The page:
Wendy Teakel's landscapes begin with a baptism of fire. Adapting the technique of pokerwork, she uses heated strands of fence wire or fragments of found metal to sear cartographic designs on sheets of plywood, canvas and stretched paper. Later she applies acrylic paint, bringing colour and a sense of contour to these aerial views. But the initial interplay of scorched tracks and charred furrows remains visible in the finished work.
The act of burning suggests natural cycles of destruction and regrowth. The exhibition title, Drought and Fire, indicates that contemporary concerns about climate change and bushfire are being chronicled. In developing this theme, the works on paper are especially resonant. Washes of diluted paint have stained the paper in weathered tones of ochre, ash and rust. Signs of erosion suggest a countryside in decline, but the feeling is neither maudlin nor sententious. The layering of media and the transparency of process successfully evoke the long sequence of accretions (physical and cultural) that give depth of meaning to the experience of place.
There are encouraging signs that landscape is enjoying something of a rejuvenation in contemporary art. John Wolseley's recent shows, the continuing success of Mandy Martin and this exhibition by Teakel are part of a broader trend. It is anything but a return to cows and gum trees but rather a highly literate engagement, informed by history, science and readings from a growing literature that might be described as philosophy of place.
These highly contemporary landscapists take an innovative approach to process, achieving synthesis between their subject and the finished work. Wolseley, for instance, has been drawing images of bushfire damage by means of a highly gestural process that involves dragging sheets of paper through the charred bushland he depicts.
Teakel approaches the country near her home outside Canberra in an almost archaeological manner. Repeated visits to a farm near the town of Hall provide opportunity for observation and for the collection of materials: corrugated iron, old guttering and feeding troughs - uniquely coloured by peeling paint or deterioration of the galvanised coating. Often used in conjunction with organic material like oats and grass, coils of wire mesh and sheet metal provide material for her sculptural works.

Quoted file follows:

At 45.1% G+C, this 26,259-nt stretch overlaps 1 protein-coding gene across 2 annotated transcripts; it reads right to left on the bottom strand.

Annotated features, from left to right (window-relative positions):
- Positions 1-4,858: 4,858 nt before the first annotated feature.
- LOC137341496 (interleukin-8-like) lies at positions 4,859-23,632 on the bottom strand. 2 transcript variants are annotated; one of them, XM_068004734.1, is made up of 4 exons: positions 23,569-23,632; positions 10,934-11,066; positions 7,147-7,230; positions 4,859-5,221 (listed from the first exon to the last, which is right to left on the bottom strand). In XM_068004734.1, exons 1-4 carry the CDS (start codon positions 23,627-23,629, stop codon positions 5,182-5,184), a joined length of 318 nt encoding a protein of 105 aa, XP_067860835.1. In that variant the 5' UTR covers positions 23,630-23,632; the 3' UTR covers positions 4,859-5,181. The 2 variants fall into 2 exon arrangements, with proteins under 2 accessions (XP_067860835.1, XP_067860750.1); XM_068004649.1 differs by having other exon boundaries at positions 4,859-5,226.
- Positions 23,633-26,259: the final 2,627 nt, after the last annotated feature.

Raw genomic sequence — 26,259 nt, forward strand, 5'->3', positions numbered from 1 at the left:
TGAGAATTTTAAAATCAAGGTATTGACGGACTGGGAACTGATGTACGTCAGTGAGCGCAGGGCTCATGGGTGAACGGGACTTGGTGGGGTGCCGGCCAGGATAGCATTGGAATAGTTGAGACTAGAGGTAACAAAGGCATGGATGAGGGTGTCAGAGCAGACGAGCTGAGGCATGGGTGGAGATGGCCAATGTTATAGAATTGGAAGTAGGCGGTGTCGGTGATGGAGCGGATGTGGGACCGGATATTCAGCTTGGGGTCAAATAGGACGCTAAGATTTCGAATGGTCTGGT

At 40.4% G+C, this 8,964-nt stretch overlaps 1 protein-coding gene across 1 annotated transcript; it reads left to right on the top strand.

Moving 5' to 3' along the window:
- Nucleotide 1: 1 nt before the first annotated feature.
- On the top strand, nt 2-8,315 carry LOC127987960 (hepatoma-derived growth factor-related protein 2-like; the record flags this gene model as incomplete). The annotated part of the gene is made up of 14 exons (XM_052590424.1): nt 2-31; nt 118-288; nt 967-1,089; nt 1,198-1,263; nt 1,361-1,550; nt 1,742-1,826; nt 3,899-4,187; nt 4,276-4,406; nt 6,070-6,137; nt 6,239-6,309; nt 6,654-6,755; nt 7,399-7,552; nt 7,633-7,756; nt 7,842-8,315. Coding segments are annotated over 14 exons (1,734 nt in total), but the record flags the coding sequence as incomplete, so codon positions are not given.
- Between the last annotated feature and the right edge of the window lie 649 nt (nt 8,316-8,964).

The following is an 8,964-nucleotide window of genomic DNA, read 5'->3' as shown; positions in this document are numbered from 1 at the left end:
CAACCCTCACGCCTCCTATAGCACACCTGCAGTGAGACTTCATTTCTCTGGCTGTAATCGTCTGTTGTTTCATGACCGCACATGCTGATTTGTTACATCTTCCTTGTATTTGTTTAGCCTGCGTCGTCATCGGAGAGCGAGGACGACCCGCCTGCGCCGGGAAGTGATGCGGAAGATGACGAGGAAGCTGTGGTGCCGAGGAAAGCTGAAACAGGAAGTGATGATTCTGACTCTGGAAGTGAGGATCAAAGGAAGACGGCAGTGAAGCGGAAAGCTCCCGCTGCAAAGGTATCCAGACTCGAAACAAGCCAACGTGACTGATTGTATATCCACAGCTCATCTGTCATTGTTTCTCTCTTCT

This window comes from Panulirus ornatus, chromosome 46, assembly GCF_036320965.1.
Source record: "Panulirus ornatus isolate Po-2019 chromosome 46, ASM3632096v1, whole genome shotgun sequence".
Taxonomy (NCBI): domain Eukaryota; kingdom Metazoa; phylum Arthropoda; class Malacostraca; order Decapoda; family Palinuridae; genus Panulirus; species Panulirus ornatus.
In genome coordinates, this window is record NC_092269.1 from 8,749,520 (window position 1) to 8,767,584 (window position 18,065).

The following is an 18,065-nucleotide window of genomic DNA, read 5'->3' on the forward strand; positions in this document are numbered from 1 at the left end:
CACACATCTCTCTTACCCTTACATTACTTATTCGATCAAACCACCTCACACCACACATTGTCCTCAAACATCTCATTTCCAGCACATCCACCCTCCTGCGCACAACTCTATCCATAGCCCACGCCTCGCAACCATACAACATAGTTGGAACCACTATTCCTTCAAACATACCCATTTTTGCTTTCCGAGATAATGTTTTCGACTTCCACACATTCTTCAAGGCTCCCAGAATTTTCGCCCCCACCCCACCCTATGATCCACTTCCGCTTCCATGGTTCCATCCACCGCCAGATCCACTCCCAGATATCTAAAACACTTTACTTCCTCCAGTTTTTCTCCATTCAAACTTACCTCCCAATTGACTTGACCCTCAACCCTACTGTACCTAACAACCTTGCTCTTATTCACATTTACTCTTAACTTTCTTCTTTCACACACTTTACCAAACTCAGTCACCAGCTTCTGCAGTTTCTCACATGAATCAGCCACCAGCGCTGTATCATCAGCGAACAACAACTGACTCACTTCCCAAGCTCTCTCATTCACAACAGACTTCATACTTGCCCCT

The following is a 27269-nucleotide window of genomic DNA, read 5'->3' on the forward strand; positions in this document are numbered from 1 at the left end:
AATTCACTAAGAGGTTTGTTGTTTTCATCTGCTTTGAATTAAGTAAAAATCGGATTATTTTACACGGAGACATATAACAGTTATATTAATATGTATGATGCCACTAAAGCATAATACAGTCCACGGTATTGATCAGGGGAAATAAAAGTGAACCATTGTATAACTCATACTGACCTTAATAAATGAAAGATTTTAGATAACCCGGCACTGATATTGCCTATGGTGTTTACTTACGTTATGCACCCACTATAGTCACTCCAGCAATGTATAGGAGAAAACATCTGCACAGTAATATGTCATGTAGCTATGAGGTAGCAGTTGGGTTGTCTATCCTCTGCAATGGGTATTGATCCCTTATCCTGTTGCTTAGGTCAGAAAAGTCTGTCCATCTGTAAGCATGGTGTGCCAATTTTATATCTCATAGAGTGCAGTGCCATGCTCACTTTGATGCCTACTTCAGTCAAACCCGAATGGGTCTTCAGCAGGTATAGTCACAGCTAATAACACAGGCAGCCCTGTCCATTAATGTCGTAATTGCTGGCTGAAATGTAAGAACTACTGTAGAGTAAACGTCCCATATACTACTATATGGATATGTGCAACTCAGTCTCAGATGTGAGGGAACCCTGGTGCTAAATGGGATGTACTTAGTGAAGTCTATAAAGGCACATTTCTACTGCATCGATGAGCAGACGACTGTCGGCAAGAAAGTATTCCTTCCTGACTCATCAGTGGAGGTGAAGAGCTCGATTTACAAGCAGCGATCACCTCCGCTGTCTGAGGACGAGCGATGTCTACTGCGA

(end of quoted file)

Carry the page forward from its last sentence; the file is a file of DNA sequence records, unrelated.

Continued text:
The combination of two and three-dimensional objects was a particularly persuasive aspect of Drought and Fire. Two floor sculptures, both waist-high, consisted of gutter-like troughs supported by plinths of wire mesh. They directed movement through the gallery and drew attention to the materiality of the subject. The troughs were filled not with water, but with oats, salt, tea and sugar: human foodstuffs arranged in bold patterns.
Fixed to a wall was Wind, another, far more delicate, sculpture. An imaginary form crafted from fine chicken wire, it seemed organic in inspiration, though it reminded me of a dilly bag or fish trap, the opening of which was fringed with tufted grass.
Such imagery alludes to Aboriginal technologies and traditions - an association reinforced by Teakel's preference for the aerial perspective in her two-dimensional landscapes. Formally there is a certain commonality with dot and acrylic paintings, though the iconography is completely her own. Being interested in land use history, indigenous and non-indigenous, it is inevitable that intimations of Aboriginal presence can be felt in Teakel's complex landscapes.
Perhaps such presence is registered in the opening gambit that produces the drawings and paintings. The pokerwork is a form of inscription that could destroy the paper if it is not applied with lightness of touch. Here is a consummate metaphor for travelling lightly. It also evokes Aboriginal traditions of 'firestick farming' - the burning practice that gave to Australia its distinctive ecological form.